I consider myself very lucky to be part of a leadership team that has time and again demonstrated its ability to think outside the box and find solutions to the city’s twin problems of increasing expectations and reducing central government funding.
However, this shouldn’t be a significant surprise as ideas and creativity are part of the DNA of the city and we ought to expect that level of innovation and collaboration to permeate political thinking as it does the rest of our economy and lives.
Over recent weeks I have had the enormous pleasure of observing the selection process of Labour’s next team of candidates across the city for the 2019 elections and I’m proud to report that the results have been genuinely exciting.
Our candidates have strong experience of community safety, housing, transport, children’s services, schools, social care, culture, our environment and many other topics.
Consequently the solutions that potential candidates have been exploring as part of the process have covered a broad range of the council’s responsibilities and key areas of delivery.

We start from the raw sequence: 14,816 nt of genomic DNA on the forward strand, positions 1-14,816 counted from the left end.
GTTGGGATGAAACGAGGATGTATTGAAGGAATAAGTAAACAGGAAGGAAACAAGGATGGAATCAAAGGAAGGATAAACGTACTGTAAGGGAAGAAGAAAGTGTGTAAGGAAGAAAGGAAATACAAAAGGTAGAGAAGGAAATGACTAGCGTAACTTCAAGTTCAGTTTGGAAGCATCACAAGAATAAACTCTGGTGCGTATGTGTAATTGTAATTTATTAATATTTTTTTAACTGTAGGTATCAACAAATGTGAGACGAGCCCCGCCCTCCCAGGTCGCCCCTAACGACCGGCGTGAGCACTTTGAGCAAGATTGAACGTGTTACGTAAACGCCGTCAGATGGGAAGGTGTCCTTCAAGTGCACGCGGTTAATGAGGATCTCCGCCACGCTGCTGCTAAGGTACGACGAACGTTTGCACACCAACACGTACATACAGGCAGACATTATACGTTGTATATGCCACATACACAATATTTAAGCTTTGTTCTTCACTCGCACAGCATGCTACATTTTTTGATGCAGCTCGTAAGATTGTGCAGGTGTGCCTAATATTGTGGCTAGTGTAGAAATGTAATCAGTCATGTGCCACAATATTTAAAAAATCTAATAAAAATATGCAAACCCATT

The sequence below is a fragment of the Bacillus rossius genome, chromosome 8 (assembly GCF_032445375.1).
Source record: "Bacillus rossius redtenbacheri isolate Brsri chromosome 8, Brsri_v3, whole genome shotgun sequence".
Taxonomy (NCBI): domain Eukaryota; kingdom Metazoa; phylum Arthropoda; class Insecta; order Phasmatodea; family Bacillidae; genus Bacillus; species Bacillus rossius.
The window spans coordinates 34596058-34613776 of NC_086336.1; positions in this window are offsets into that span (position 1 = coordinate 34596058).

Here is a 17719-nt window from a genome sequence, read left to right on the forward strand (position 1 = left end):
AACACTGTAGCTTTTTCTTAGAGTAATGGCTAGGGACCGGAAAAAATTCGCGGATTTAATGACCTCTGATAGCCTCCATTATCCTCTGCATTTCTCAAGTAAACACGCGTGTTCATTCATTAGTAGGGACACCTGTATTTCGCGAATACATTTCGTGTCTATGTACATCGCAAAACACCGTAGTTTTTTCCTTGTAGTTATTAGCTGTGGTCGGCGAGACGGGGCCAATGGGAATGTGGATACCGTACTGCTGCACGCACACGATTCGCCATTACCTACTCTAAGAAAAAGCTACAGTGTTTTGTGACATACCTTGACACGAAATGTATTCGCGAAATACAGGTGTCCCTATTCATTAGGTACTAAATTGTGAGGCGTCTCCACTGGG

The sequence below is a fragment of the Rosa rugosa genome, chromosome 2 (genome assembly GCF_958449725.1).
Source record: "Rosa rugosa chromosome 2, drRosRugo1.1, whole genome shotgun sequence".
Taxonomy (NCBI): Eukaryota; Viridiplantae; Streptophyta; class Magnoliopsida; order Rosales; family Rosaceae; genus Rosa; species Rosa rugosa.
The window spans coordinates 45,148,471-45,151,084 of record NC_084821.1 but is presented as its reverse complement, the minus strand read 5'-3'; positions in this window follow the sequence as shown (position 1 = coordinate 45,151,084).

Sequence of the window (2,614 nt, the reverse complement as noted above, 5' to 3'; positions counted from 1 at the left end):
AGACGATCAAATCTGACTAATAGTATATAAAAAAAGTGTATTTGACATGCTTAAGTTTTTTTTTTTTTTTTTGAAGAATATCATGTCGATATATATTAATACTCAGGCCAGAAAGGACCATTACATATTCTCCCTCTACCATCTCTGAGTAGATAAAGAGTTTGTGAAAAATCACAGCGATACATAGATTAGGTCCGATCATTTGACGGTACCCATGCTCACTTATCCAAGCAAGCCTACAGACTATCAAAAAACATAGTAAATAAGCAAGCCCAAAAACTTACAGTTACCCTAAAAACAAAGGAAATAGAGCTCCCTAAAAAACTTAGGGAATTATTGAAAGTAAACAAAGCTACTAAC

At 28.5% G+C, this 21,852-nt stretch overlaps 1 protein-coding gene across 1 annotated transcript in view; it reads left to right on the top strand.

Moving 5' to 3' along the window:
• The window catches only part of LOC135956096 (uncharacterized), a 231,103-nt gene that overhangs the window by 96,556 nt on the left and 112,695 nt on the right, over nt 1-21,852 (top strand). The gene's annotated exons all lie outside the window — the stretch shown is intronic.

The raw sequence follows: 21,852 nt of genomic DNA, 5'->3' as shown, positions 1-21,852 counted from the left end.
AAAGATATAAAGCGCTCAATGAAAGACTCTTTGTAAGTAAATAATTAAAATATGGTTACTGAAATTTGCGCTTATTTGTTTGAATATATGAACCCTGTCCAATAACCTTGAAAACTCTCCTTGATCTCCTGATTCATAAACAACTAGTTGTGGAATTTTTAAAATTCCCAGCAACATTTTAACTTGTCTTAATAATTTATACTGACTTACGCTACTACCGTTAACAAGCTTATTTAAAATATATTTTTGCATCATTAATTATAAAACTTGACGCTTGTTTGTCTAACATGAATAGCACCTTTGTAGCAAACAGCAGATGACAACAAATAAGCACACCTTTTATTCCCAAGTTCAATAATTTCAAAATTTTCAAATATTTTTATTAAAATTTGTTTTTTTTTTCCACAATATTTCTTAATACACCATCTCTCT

They are full of ideas and along with our thousands of members across the city we will be refining those great ideas into a manifesto to demonstrate our ongoing ambition to protect our city from the worst impacts of Tory austerity and to build a city where all feel safe and our shared future looks bright.
Of course every political candidate and party in 2019 will no doubt say the same and will seek to assure residents of their competency and vision.
Surely every election should be able to be described as a battle of ideas, reputation and hope.
It’s so much better to be able to debate a strong vision for the city than to engage in name calling or to ape the worst depths of international political discourse – however tempting that route may be to some.
I am hopeful that in a city where ideas are so valued that those who stand for election will take the best route to electoral success and choose to make policy and not personality the key factor over the next nine months.
Otherwise there’s a strong chance that even I, as an eternal optimist, might get thoroughly bored by low-grade low-value bickering.
Councillor Daniel Yates is the Labour leader of Brighton and Hove City Council.
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